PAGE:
Browsing articles in "The Guinea Pig Children’s Stories written and illustrated by Caroline Whittle"

The Flying Carpet – The Guinea Pig Children’s Stories written and illustrated by Caroline Whittle

Flying Carpet


A little guinea pig sits all alone in the noisy pet shop. No one has come to


 give him a forever home, although a lot of people have stared at him and


 eager fingers tried to catch him, because he is very handsome. He hears


 loud voices proclaiming him ‘wild’ and ‘untameable’ and the people go away.




He spends his days looking out of a window where he can see the birds


 landing on a table and feeding, then flying away again. He wishes he could


 fly. He would leave this place and be free.




That night, when all is quiet and dark and even the parrots have gone to


 sleep, the guinea pig is captivated by the bright light of the moon in the


 inky sky. He makes a wish to the moon that he will grow wings from his


 long, silken hair and be able to fly.



The following morning, his day begins as usual. The sounds of disruption


 shatter the peace; cages being cleaned and food being prepared,


 squawking and screeching. When it is his turn, there are shocked sounds


 and he is pulled from his bed of hay. It is then that he realises he feels


 different. All of the long hair on his body has gone! He’s just left with his


 long head locks and a fine silky fuzz everywhere else.





The humans in the pet shop think that he has chewed off his own hair as a


 sign of disturbed behaviour, or worse; that he has some awful illness. He is


 moved to the attic so that he is quarantined from everyone else. A visit to


 the Vet finds nothing amiss, so the pet shop owners despair at ever selling


 him without hair and decide to keep him out of sight.




That night, having had nothing to amuse him and make his lonely day pass,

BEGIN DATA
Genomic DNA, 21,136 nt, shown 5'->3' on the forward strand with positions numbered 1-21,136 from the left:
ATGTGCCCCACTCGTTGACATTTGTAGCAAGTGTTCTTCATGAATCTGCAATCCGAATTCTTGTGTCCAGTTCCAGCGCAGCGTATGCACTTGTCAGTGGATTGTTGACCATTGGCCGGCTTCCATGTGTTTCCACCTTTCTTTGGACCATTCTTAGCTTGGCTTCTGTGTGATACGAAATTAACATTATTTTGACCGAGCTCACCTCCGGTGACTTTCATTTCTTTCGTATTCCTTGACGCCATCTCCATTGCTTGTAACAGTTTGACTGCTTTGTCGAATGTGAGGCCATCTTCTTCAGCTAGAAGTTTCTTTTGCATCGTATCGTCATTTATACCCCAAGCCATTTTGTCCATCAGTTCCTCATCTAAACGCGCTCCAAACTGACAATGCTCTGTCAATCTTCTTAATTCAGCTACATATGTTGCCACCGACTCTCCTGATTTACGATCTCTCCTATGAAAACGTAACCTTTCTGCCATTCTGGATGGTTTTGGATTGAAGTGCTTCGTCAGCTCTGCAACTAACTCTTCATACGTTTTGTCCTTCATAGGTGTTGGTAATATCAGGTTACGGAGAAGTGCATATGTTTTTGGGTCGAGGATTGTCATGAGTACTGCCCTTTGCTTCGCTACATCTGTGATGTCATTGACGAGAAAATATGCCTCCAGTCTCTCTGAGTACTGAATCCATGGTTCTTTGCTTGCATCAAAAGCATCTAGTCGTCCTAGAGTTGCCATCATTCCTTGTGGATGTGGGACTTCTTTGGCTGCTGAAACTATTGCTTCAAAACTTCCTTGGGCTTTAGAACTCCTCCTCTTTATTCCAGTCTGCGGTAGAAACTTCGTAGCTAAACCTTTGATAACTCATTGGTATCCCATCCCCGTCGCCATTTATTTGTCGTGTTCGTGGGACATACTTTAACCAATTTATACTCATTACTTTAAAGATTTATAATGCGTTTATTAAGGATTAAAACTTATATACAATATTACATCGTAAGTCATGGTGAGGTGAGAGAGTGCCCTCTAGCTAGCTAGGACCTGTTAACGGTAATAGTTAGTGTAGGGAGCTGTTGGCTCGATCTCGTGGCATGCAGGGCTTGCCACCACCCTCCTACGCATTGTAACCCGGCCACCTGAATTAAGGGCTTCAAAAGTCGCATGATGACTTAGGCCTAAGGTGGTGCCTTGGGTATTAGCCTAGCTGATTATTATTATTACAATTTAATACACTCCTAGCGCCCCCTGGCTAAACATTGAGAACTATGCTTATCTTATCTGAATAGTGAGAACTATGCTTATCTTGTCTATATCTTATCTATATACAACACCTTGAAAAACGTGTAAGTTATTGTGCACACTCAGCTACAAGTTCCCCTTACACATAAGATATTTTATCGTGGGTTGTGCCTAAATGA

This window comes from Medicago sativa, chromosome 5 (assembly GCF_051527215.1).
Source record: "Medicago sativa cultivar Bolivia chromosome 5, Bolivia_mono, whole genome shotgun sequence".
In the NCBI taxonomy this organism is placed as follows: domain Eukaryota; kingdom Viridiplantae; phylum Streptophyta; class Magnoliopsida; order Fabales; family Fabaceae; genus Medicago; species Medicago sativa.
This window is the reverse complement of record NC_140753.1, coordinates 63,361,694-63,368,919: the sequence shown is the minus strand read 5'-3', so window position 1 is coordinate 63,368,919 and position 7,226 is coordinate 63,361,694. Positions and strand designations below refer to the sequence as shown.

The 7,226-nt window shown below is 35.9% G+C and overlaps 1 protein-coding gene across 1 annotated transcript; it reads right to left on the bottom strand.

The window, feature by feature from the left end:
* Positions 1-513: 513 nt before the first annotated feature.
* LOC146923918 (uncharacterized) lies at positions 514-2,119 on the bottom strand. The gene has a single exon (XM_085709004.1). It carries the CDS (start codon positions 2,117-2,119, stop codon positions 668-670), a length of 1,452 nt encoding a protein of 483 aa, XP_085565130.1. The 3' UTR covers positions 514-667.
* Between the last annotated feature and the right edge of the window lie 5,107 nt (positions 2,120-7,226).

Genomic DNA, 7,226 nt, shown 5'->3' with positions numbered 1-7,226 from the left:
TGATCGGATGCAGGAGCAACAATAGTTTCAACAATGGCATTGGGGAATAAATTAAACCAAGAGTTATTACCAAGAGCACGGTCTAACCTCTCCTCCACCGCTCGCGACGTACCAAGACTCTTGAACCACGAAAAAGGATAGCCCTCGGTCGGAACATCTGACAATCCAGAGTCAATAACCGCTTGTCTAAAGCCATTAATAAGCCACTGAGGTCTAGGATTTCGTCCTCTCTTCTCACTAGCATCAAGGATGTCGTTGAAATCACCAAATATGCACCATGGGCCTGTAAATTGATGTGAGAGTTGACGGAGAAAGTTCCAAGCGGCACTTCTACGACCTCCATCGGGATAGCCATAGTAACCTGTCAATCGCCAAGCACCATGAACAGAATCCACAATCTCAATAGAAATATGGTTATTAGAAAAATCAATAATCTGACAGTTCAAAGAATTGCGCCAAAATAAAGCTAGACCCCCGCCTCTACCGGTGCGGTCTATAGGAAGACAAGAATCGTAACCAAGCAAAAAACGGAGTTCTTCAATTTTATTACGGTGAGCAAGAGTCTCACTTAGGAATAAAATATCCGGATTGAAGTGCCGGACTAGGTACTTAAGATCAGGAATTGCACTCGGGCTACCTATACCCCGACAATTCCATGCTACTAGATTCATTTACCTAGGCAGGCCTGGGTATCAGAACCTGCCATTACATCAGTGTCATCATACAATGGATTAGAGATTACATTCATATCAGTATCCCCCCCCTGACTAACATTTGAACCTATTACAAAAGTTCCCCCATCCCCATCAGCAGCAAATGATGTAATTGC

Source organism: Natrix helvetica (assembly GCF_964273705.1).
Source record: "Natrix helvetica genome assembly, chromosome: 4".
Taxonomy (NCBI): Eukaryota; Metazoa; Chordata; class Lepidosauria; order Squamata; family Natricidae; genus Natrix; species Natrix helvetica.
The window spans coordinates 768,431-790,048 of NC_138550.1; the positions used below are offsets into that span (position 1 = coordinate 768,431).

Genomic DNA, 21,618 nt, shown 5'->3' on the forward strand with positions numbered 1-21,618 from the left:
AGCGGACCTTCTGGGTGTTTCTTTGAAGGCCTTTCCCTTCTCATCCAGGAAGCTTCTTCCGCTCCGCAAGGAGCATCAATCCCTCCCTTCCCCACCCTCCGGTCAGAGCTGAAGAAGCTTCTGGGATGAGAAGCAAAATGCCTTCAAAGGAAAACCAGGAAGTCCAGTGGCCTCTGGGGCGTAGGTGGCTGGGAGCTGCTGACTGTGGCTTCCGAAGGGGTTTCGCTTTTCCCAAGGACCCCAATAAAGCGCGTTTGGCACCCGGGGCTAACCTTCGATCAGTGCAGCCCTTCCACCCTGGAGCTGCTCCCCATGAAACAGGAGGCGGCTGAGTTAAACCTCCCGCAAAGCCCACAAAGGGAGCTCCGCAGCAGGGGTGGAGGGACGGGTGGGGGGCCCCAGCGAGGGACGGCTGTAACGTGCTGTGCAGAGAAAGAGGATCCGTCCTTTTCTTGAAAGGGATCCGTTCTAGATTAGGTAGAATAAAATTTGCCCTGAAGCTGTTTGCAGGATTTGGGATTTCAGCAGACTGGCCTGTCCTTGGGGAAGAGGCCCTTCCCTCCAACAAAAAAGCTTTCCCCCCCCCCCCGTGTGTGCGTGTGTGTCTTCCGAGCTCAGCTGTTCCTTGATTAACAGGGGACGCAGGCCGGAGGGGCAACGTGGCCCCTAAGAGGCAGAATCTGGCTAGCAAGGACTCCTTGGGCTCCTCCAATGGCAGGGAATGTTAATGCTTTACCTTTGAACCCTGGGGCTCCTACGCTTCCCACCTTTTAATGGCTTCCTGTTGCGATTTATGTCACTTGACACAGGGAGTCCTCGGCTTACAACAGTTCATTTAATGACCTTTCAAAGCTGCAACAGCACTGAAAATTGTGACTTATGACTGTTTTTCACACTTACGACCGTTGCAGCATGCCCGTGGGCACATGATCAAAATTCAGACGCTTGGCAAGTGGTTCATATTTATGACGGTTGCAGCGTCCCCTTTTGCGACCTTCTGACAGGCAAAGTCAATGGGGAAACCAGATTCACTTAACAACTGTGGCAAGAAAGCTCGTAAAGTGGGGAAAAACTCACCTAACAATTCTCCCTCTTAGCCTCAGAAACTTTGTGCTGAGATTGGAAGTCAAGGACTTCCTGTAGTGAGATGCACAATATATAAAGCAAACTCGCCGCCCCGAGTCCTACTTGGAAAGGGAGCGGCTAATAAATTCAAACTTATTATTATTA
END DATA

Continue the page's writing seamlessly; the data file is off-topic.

the guinea pig feels utter despair. He knows nothing of life, he doesn’t even


 have a name. And now, he doesn’t even have his glorious coat of hair. Did


 he wish this on himself by asking for wings? He then starts to cry. He cries


 for the mother he hardly remembers and he cries for his wasted life.




When he finally sleeps, he dreams. He dreams that magical light beings


 come to him and dry his tears. They tell him that he is too special to be an


 ordinary guinea pig and that they had heard his wish. It was they who had


 taken his hair, they said, to weave into a very special carpet. They were


 sorry it had taken so long, but it was a lengthy process, full of loving


 intention and a little bit of his own being. ‘So go well, little guinea pig’ they


 say as they float away, ‘and follow your dreams’.




When he wakes up, it is still dark. He feels the sadness of realising the


 lovely dream was just that. He shuffles over to his food bowl, brightly lit


 again from the full moon. To his astonishment, there, propped in the


 corner of his cage is a rolled up, shimmery, almost breathing small carpet.


 Hanging next to it is a silken costume of waistcoat, loose trousers and some


 golden shoes. Just then, he notices a breeze on his whiskers and sees that


 the window of the attic is open. Little bursts of energy, like tiny fireworks


 are happening around the window and on the carpet. It unfurls and waits.


 The guinea pig puts on the clothes and sits on the rich softness of his own


 hair, dyed beautiful colours and skillfully woven. He then feels that his


 heart and the carpet seem to be as one and they rise up from this lonely


 place and follow the sparkling lights out through the window.




The mystery of the unwanted guinea pig was never solved. All that was left


 in his cage were a few little scorch marks, as if the sun had shone really


 brightly on his hay. But that guinea pig with no name is living his dream, he


 can fly. He has visited the whole world and if you look carefully, you might


 see him when he passes over you on his shimmering, glittering carpet.


The End  for now . . .